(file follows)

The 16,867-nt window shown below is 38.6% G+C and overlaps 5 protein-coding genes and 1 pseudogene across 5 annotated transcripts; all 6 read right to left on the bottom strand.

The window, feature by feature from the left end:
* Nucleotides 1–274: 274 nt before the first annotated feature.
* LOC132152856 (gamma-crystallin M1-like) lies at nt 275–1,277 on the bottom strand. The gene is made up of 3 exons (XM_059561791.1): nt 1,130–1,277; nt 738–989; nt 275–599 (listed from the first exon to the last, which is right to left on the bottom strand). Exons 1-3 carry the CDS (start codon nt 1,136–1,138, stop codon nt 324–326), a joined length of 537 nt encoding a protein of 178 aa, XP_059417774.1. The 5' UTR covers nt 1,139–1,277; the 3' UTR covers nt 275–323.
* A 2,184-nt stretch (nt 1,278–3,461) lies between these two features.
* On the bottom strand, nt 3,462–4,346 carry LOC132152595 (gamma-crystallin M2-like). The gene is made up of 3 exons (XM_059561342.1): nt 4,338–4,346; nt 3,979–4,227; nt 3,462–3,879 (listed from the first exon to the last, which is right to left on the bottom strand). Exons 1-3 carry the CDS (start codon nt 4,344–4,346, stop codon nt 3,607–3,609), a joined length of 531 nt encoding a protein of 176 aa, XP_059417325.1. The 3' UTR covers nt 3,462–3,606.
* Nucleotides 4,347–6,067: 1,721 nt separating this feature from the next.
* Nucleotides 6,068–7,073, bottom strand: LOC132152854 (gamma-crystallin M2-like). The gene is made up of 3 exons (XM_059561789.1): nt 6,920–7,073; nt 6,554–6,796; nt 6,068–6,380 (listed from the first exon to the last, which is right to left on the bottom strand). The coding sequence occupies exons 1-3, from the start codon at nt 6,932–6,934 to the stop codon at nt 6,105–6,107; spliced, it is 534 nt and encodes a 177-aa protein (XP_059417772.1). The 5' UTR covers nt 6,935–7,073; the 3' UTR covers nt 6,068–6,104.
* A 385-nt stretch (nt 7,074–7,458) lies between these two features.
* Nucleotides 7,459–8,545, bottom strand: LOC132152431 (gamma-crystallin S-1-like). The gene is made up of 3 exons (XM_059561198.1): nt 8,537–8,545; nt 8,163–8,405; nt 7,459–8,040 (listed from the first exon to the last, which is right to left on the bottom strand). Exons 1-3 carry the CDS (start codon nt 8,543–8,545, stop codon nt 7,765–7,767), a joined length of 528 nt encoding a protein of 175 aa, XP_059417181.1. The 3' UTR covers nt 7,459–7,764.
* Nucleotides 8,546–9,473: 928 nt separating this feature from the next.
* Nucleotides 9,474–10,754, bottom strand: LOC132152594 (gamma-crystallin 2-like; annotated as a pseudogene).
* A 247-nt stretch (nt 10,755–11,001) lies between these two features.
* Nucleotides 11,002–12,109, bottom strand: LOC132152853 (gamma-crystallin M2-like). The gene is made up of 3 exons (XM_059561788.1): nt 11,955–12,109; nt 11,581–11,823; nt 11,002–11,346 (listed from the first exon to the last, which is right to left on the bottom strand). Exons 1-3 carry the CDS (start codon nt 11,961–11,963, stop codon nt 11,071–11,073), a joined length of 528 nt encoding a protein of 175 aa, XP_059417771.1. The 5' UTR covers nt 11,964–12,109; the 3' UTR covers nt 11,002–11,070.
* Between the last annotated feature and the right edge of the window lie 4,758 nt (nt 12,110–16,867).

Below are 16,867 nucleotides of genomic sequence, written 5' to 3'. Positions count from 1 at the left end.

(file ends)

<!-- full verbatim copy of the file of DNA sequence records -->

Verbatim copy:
The 16,867-nt window shown below is 38.6% G+C and overlaps 5 protein-coding genes and 1 pseudogene across 5 annotated transcripts; all 6 read right to left on the bottom strand.

The window, feature by feature from the left end:
* Nucleotides 1–274: 274 nt before the first annotated feature.
* LOC132152856 (gamma-crystallin M1-like) lies at nt 275–1,277 on the bottom strand. The gene is made up of 3 exons (XM_059561791.1): nt 1,130–1,277; nt 738–989; nt 275–599 (listed from the first exon to the last, which is right to left on the bottom strand). Exons 1-3 carry the CDS (start codon nt 1,136–1,138, stop codon nt 324–326), a joined length of 537 nt encoding a protein of 178 aa, XP_059417774.1. The 5' UTR covers nt 1,139–1,277; the 3' UTR covers nt 275–323.
* A 2,184-nt stretch (nt 1,278–3,461) lies between these two features.
* On the bottom strand, nt 3,462–4,346 carry LOC132152595 (gamma-crystallin M2-like). The gene is made up of 3 exons (XM_059561342.1): nt 4,338–4,346; nt 3,979–4,227; nt 3,462–3,879 (listed from the first exon to the last, which is right to left on the bottom strand). Exons 1-3 carry the CDS (start codon nt 4,344–4,346, stop codon nt 3,607–3,609), a joined length of 531 nt encoding a protein of 176 aa, XP_059417325.1. The 3' UTR covers nt 3,462–3,606.
* Nucleotides 4,347–6,067: 1,721 nt separating this feature from the next.
* Nucleotides 6,068–7,073, bottom strand: LOC132152854 (gamma-crystallin M2-like). The gene is made up of 3 exons (XM_059561789.1): nt 6,920–7,073; nt 6,554–6,796; nt 6,068–6,380 (listed from the first exon to the last, which is right to left on the bottom strand). The coding sequence occupies exons 1-3, from the start codon at nt 6,932–6,934 to the stop codon at nt 6,105–6,107; spliced, it is 534 nt and encodes a 177-aa protein (XP_059417772.1). The 5' UTR covers nt 6,935–7,073; the 3' UTR covers nt 6,068–6,104.
* A 385-nt stretch (nt 7,074–7,458) lies between these two features.
* Nucleotides 7,459–8,545, bottom strand: LOC132152431 (gamma-crystallin S-1-like). The gene is made up of 3 exons (XM_059561198.1): nt 8,537–8,545; nt 8,163–8,405; nt 7,459–8,040 (listed from the first exon to the last, which is right to left on the bottom strand). Exons 1-3 carry the CDS (start codon nt 8,543–8,545, stop codon nt 7,765–7,767), a joined length of 528 nt encoding a protein of 175 aa, XP_059417181.1. The 3' UTR covers nt 7,459–7,764.
* Nucleotides 8,546–9,473: 928 nt separating this feature from the next.
* Nucleotides 9,474–10,754, bottom strand: LOC132152594 (gamma-crystallin 2-like; annotated as a pseudogene).
* A 247-nt stretch (nt 10,755–11,001) lies between these two features.
* Nucleotides 11,002–12,109, bottom strand: LOC132152853 (gamma-crystallin M2-like). The gene is made up of 3 exons (XM_059561788.1): nt 11,955–12,109; nt 11,581–11,823; nt 11,002–11,346 (listed from the first exon to the last, which is right to left on the bottom strand). Exons 1-3 carry the CDS (start codon nt 11,961–11,963, stop codon nt 11,071–11,073), a joined length of 528 nt encoding a protein of 175 aa, XP_059417771.1. The 5' UTR covers nt 11,964–12,109; the 3' UTR covers nt 11,002–11,070.
* Between the last annotated feature and the right edge of the window lie 4,758 nt (nt 12,110–16,867).

Below are 16,867 nucleotides of genomic sequence, written 5' to 3'. Positions count from 1 at the left end.